In 1847, Washington Place arose on the outskirts of Honolulu―the new capitol of the Hawaiian Kingdom, then ruled by King Kamehameha III, son of Kamehameha the Great.

Built as the personal residence of the well-known American trader, Capt. John Dominis, the elegant mansion is perhaps best known, as the home of Queen Lili‛uokalani, Hawai‛i’s last reigning monarch. Following her marriage to the Captain’s son, John Owen Dominis in 1862, she would call Washington Place home for the next 55 years.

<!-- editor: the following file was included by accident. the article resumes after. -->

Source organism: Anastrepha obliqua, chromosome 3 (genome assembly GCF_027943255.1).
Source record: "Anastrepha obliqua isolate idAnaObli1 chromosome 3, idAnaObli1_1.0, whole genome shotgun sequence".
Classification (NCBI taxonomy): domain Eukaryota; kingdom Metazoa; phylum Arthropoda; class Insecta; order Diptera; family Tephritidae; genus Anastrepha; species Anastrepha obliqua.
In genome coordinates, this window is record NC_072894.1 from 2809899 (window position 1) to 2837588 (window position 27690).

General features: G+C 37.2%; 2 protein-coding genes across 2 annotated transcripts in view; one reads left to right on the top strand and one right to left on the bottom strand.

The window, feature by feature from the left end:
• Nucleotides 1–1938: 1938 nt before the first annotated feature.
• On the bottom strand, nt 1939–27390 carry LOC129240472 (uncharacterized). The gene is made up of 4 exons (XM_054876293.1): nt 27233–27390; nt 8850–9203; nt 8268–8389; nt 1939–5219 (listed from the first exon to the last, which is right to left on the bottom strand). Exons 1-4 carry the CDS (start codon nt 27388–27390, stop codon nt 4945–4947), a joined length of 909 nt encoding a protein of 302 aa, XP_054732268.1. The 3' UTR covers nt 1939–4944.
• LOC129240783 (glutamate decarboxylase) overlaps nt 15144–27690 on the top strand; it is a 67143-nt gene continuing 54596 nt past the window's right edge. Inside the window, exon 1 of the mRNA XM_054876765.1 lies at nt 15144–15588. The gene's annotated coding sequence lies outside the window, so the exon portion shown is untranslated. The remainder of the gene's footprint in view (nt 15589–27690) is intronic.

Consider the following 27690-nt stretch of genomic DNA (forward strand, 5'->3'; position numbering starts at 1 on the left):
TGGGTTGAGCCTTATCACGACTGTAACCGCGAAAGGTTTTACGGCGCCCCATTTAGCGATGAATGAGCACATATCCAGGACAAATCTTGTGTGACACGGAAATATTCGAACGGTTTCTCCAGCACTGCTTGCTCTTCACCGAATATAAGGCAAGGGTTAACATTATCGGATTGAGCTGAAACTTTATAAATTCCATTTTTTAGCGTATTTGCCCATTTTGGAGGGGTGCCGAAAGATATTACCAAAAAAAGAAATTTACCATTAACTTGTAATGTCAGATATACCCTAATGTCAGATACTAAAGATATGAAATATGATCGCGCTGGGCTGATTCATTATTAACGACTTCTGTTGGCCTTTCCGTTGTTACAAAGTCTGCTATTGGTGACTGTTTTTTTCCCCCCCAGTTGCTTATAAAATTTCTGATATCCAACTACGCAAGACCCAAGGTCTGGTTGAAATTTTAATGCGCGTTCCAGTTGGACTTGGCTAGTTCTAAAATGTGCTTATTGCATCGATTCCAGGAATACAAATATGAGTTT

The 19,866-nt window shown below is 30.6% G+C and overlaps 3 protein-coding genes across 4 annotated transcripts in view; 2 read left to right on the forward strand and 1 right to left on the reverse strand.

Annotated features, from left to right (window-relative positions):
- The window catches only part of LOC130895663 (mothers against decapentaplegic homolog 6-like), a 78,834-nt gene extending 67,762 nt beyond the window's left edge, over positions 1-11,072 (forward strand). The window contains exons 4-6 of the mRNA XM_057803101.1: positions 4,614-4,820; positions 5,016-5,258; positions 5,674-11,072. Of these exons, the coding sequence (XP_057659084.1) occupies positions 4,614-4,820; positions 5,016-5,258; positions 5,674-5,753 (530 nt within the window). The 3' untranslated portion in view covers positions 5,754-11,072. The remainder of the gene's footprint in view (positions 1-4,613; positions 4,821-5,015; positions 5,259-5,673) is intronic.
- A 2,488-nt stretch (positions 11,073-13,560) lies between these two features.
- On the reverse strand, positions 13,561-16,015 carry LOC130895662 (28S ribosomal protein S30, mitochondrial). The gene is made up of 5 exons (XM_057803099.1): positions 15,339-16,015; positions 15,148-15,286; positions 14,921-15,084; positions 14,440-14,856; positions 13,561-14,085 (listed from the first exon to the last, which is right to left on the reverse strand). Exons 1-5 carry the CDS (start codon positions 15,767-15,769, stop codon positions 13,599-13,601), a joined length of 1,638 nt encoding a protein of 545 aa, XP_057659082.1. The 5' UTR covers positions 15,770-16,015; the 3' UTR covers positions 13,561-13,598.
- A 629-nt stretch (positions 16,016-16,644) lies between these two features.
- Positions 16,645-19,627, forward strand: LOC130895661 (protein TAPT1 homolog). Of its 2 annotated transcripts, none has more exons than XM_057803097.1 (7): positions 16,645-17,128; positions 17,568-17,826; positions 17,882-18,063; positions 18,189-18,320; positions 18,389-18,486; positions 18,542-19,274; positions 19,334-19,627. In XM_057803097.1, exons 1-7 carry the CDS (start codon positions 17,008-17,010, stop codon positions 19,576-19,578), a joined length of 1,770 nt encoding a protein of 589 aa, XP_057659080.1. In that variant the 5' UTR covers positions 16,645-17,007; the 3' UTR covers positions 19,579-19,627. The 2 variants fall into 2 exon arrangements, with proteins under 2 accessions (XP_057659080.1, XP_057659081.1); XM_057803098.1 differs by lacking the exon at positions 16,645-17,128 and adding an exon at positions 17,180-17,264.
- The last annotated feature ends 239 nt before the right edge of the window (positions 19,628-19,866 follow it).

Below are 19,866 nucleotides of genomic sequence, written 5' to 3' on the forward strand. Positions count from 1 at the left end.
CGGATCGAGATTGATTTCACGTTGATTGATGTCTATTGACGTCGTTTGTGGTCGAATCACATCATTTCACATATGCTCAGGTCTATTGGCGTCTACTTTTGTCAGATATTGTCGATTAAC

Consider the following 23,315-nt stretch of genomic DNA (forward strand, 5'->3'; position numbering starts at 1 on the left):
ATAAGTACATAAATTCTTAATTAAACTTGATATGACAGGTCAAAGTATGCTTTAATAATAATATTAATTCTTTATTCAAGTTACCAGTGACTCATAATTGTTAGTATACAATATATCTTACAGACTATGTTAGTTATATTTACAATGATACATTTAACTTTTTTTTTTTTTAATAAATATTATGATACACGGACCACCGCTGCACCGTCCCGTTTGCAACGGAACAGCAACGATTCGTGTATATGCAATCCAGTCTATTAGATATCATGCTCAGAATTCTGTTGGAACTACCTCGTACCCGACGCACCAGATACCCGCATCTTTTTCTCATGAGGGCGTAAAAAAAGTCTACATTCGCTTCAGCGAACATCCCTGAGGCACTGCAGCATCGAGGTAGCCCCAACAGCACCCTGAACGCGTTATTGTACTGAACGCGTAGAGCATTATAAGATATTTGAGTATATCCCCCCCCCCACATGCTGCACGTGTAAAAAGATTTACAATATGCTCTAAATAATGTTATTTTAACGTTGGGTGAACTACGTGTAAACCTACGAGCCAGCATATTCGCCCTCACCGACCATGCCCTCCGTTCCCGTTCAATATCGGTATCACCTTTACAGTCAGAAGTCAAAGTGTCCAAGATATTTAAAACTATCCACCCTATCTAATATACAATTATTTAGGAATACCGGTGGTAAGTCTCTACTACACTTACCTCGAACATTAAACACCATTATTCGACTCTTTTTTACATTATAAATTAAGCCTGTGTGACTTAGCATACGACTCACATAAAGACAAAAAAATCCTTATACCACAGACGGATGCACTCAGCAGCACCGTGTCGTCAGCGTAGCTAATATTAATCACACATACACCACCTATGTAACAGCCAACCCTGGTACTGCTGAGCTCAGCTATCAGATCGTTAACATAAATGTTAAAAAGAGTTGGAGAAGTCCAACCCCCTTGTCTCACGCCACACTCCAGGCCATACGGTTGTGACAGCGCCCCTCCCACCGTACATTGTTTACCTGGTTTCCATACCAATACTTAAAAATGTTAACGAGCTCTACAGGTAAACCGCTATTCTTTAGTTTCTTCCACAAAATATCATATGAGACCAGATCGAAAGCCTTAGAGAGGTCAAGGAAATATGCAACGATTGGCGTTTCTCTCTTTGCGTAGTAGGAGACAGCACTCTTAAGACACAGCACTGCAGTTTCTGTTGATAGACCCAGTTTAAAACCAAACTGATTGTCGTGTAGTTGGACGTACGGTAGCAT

For more than 160 years, Washington Place has remained at the center of social and political life in the Hawaiian Islands and since 1922, has served as official residence for the Governor of Hawai‛i.

In 1999, the Washington Place Foundation was founded with a key mission of encouraging interest in and providing support for the preservation of Washington Place, recognizing that this place and its residents have played a significant role in shaping the history of Hawai`i.

Washington Place was designated a National Historic Landmark in 2007.

Donations to the Washington Place Foundation, a 501(c)(3)organization, support ongoing programs and preservation.


Queen Lili'uokalani of Hawaii
L.E. Edgeworth,
Bishop Museum